All businesses have some form of accrual accounting system in place to track revenues and costs over time. A good accounting system is a necessary for the successful operation & existence of a business, and there are different options available to companies based on their size, revenue, or entity type. Many companies follow generally accepted accounting principles (GAAP) or other accounting rules, which helps to standardize tracking and allocation of different types of revenues, costs, assets, and liabilities.
Even with standards to follow, accounting systems often fall short of providing the necessary details of a construction company’s day-to-day operations due to manual data entry, data availability issues, or accounting reconciliation processes (typically done every few weeks or so). Even when you have timely, accurate revenue and cost data, your accounting system may be several weeks behind where you actually are on a project. Therefore, you might not be able to tell that you’re way over budget on an activity until it’s too late. You may be able to make the margin up somewhere else, but wouldn’t it be better to try to prevent the cost overrun in the first place?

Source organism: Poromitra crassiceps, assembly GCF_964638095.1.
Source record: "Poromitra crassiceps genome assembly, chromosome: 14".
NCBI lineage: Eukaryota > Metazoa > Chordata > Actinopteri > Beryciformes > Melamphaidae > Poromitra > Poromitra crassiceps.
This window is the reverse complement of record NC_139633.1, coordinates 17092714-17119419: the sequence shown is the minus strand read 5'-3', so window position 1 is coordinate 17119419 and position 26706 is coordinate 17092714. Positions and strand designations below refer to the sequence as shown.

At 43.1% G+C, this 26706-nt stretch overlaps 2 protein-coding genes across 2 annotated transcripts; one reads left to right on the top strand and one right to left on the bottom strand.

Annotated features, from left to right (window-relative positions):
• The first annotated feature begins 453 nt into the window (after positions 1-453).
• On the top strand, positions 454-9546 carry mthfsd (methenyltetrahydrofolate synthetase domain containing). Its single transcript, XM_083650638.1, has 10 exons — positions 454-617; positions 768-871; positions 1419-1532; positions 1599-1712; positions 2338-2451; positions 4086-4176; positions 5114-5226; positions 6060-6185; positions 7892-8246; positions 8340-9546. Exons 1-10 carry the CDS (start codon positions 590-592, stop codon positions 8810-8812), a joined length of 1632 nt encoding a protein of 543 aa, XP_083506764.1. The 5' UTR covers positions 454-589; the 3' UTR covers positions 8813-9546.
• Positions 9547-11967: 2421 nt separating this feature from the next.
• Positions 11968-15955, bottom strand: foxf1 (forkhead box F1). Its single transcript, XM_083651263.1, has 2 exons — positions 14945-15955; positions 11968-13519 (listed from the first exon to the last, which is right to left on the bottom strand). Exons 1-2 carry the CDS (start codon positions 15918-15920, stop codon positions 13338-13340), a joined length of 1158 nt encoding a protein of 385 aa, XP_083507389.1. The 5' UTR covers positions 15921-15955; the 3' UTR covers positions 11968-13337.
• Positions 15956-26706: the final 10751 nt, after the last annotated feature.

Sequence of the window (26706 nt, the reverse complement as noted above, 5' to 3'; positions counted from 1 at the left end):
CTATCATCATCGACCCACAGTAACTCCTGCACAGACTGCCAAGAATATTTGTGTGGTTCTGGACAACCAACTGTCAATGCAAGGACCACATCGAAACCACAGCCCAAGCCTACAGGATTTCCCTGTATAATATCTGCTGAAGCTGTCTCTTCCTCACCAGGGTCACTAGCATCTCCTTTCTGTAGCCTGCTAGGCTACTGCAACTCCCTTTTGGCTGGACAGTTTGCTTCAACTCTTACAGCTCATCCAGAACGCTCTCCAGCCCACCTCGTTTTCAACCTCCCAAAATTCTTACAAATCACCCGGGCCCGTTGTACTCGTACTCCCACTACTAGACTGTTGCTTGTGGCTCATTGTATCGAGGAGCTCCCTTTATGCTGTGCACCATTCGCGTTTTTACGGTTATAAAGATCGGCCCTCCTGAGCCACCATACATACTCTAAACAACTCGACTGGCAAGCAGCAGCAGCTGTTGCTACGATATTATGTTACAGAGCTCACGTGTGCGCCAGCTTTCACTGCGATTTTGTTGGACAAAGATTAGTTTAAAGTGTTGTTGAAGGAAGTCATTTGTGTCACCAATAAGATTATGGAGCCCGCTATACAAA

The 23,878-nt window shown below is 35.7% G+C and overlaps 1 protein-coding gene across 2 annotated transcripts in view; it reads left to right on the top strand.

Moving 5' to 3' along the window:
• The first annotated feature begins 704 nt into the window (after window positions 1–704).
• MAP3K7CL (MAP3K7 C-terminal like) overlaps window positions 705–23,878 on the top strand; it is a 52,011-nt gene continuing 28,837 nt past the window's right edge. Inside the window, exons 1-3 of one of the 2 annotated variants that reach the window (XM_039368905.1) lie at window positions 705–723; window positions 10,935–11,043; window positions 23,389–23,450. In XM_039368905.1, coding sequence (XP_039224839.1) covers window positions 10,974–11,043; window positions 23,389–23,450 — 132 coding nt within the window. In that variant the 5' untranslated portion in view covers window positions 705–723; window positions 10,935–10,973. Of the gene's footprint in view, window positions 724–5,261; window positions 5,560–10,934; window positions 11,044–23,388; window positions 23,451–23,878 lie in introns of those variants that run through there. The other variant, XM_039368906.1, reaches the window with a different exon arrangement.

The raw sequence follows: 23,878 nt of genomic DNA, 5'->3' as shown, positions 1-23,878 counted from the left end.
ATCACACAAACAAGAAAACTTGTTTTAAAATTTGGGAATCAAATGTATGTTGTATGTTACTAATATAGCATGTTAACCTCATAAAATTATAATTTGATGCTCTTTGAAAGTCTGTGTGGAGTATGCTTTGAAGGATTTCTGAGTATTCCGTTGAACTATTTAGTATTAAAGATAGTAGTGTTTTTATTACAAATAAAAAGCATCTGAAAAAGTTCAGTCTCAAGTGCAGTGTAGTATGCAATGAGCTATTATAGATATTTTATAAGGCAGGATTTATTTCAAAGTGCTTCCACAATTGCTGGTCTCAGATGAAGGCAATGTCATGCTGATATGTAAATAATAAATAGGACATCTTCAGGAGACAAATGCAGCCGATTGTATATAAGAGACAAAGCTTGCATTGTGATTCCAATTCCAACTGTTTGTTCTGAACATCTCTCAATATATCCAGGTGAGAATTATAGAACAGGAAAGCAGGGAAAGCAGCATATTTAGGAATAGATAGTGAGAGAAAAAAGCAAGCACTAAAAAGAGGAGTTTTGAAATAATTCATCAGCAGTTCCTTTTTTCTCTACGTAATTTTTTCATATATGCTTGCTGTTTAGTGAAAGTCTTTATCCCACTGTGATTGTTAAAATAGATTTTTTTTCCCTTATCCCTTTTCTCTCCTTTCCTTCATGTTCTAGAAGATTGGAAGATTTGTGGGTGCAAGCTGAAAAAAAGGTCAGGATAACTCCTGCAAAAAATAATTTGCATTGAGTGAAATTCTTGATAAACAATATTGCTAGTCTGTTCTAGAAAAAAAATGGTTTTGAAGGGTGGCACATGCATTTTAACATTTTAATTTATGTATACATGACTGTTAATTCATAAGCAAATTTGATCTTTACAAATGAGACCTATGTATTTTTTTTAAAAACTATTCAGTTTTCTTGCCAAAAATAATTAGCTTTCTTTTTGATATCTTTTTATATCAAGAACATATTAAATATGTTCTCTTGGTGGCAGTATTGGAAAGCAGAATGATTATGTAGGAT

Fortunately, there's a process that can help contractors overcome these deficiencies: Project Management Accounting.
Overview of Project Management Accounting